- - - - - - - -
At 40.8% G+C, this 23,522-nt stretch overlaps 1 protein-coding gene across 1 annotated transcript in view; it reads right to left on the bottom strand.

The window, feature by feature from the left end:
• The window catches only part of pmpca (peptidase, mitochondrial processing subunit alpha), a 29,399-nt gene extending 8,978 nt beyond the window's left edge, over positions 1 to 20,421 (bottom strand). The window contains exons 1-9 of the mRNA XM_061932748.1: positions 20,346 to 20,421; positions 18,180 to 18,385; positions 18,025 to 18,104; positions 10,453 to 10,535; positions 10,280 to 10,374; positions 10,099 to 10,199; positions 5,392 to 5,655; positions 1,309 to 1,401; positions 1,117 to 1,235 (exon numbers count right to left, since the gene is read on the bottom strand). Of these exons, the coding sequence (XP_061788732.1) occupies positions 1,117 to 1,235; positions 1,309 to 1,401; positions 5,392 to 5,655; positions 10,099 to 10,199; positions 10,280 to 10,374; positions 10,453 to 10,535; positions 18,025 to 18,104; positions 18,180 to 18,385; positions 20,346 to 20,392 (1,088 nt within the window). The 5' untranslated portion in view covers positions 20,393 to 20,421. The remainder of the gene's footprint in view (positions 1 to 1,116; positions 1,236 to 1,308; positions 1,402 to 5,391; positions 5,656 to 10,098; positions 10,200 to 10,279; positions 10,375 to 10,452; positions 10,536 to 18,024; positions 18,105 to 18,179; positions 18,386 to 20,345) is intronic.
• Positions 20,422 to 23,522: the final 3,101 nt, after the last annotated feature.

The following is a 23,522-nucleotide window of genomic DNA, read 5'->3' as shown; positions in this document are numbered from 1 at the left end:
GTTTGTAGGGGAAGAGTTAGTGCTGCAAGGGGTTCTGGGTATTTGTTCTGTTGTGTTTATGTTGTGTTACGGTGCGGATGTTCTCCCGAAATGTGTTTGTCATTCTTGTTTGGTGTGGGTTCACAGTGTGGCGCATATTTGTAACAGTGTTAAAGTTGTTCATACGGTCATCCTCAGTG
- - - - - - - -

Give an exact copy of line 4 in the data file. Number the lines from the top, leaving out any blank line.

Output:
• Positions 20,422 to 23,522: the final 3,101 nt, after the last annotated feature.